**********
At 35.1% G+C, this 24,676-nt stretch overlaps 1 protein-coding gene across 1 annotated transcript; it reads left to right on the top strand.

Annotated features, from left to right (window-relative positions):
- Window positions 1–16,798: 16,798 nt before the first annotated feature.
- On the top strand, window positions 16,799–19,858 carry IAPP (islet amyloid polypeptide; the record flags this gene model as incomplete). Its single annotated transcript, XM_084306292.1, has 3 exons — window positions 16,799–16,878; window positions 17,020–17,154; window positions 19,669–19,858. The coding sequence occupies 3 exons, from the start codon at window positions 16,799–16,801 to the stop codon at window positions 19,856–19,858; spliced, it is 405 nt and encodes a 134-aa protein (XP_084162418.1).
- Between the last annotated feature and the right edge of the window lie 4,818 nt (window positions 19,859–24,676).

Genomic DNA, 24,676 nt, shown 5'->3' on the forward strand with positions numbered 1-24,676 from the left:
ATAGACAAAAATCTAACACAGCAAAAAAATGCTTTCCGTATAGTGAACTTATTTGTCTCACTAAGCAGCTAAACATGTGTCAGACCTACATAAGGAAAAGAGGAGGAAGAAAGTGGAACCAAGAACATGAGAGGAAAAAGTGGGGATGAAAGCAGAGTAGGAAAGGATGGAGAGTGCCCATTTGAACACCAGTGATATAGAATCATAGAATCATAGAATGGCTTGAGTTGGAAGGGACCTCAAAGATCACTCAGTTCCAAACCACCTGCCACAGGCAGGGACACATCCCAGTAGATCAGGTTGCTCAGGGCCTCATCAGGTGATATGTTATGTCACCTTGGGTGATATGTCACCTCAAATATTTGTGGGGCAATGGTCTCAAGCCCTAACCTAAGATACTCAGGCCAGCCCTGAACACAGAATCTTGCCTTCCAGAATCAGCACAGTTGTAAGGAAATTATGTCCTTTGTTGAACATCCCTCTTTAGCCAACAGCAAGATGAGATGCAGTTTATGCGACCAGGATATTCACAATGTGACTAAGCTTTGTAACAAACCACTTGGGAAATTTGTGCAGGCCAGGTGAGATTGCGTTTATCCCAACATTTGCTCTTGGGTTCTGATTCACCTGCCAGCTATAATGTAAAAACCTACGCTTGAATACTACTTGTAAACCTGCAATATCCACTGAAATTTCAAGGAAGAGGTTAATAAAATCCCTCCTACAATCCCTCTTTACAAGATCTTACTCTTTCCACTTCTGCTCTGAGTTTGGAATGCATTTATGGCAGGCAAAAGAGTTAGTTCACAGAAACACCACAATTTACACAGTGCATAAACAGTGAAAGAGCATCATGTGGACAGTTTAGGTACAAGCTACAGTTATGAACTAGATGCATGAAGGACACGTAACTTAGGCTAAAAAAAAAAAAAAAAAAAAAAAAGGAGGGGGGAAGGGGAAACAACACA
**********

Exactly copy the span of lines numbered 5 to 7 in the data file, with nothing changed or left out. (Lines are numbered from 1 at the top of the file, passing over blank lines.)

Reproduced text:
- Between the last annotated feature and the right edge of the window lie 4,818 nt (window positions 19,859–24,676).

Genomic DNA, 24,676 nt, shown 5'->3' on the forward strand with positions numbered 1-24,676 from the left:
ATAGACAAAAATCTAACACAGCAAAAAAATGCTTTCCGTATAGTGAACTTATTTGTCTCACTAAGCAGCTAAACATGTGTCAGACCTACATAAGGAAAAGAGGAGGAAGAAAGTGGAACCAAGAACATGAGAGGAAAAAGTGGGGATGAAAGCAGAGTAGGAAAGGATGGAGAGTGCCCATTTGAACACCAGTGATATAGAATCATAGAATCATAGAATGGCTTGAGTTGGAAGGGACCTCAAAGATCACTCAGTTCCAAACCACCTGCCACAGGCAGGGACACATCCCAGTAGATCAGGTTGCTCAGGGCCTCATCAGGTGATATGTTATGTCACCTTGGGTGATATGTCACCTCAAATATTTGTGGGGCAATGGTCTCAAGCCCTAACCTAAGATACTCAGGCCAGCCCTGAACACAGAATCTTGCCTTCCAGAATCAGCACAGTTGTAAGGAAATTATGTCCTTTGTTGAACATCCCTCTTTAGCCAACAGCAAGATGAGATGCAGTTTATGCGACCAGGATATTCACAATGTGACTAAGCTTTGTAACAAACCACTTGGGAAATTTGTGCAGGCCAGGTGAGATTGCGTTTATCCCAACATTTGCTCTTGGGTTCTGATTCACCTGCCAGCTATAATGTAAAAACCTACGCTTGAATACTACTTGTAAACCTGCAATATCCACTGAAATTTCAAGGAAGAGGTTAATAAAATCCCTCCTACAATCCCTCTTTACAAGATCTTACTCTTTCCACTTCTGCTCTGAGTTTGGAATGCATTTATGGCAGGCAAAAGAGTTAGTTCACAGAAACACCACAATTTACACAGTGCATAAACAGTGAAAGAGCATCATGTGGACAGTTTAGGTACAAGCTACAGTTATGAACTAGATGCATGAAGGACACGTAACTTAGGCTAAAAAAAAAAAAAAAAAAAAAAAAGGAGGGGGGAAGGGGAAACAACACA